Hybrid vehicles accounted for only 0.5% of the total registered cars in Japan as of March 2007, but its market share rose to 4.2% as of March 2013. On the other hand, about 15% of monthly manufactured passenger-cars are hybrid vehicles currently.

The total numbers of manufacturing cars and registration in Japan are decreasing, while the supply of hybrid vehicles is steady. Therefore, gasoline demand in the country is under the downward trend basically. Even if monthly gasoline demand rises on year, it is likely to be a rebound from slump in the previous year.

A slowdown of fuel oil consumption also discourages Japanese refineries. Fuel oil accounts for about 15% of the total petroleum products demand in the nation. Monthly demand of the product has recorded more than 20% of year-on-year decreases since March this year.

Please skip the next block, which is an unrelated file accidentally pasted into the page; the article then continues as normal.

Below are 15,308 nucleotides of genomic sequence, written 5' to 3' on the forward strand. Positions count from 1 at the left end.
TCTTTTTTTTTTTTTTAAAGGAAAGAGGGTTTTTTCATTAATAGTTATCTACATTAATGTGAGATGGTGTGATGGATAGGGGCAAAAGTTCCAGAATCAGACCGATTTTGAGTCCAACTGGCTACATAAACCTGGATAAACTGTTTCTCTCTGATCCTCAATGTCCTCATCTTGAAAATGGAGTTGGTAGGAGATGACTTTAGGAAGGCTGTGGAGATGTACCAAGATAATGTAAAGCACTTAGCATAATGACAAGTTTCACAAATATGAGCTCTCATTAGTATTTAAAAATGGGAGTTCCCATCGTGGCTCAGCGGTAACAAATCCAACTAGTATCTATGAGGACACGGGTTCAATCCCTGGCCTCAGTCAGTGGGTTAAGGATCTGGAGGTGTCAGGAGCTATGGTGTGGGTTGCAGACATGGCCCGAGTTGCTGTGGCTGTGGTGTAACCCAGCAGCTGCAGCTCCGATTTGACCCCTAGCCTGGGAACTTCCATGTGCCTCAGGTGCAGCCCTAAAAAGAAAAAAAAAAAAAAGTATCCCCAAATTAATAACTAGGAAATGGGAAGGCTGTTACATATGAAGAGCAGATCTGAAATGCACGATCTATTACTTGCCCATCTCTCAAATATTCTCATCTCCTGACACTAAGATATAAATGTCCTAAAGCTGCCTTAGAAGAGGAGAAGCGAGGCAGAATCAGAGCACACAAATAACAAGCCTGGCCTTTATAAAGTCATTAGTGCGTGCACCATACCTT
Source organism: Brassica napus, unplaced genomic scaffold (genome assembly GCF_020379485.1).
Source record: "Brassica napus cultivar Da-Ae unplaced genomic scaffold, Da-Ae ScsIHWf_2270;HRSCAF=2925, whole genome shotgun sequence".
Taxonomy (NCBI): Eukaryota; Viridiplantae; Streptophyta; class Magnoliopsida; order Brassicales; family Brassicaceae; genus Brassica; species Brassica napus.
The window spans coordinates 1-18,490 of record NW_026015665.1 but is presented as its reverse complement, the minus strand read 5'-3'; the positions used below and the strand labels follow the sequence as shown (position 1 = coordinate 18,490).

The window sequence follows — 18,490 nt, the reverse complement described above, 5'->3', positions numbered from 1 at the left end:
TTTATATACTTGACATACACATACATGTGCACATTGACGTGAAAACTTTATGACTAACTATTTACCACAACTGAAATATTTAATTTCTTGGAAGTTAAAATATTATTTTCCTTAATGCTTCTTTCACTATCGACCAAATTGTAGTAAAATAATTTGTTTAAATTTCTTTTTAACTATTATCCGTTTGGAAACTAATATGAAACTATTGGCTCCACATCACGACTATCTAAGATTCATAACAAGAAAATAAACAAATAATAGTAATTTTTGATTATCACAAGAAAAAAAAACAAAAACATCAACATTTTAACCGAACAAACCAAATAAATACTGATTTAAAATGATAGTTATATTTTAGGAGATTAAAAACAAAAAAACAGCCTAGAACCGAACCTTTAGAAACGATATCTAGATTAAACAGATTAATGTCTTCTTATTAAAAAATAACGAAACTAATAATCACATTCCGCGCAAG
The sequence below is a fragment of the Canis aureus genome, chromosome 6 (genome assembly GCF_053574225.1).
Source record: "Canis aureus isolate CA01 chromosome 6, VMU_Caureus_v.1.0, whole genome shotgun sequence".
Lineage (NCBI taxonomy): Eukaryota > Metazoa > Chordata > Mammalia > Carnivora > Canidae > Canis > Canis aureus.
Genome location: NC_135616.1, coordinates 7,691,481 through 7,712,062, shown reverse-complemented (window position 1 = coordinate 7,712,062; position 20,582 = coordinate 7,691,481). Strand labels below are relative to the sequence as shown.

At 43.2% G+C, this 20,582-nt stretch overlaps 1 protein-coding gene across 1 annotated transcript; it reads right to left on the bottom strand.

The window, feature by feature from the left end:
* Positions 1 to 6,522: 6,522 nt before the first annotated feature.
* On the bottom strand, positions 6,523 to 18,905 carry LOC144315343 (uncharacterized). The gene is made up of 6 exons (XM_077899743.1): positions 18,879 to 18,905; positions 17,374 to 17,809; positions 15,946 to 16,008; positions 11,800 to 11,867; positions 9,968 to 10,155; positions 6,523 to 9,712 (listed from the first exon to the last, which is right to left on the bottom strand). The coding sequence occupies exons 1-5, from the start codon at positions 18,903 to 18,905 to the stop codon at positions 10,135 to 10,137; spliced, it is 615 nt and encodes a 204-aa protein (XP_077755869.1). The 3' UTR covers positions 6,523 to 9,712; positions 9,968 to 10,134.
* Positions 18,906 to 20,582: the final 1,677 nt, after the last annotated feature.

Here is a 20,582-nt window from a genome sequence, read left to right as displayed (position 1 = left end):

The nationwide power saving has suppressed the electricity demand in Japan after the severe earthquake in March 2011. Although entire nuclear power plants in the nation are shut, any significant shortage of electricity supply has not been reported. An urgent fuel oil demand for power generation due to the nuclear plants shutdown is going to end in line with expanding gas turbine and coal-burning power generation facilities.


Energy demand suggests China's economy slow down

Chinese Gross Domestic Product during the third quarter recorded the highest growth since Q4 2012. Although the crude oil market is supported by the optimistic forecasts against the petroleum demand in China, a recent slump in energy demand in the nation suggests the economy slow down in the near term.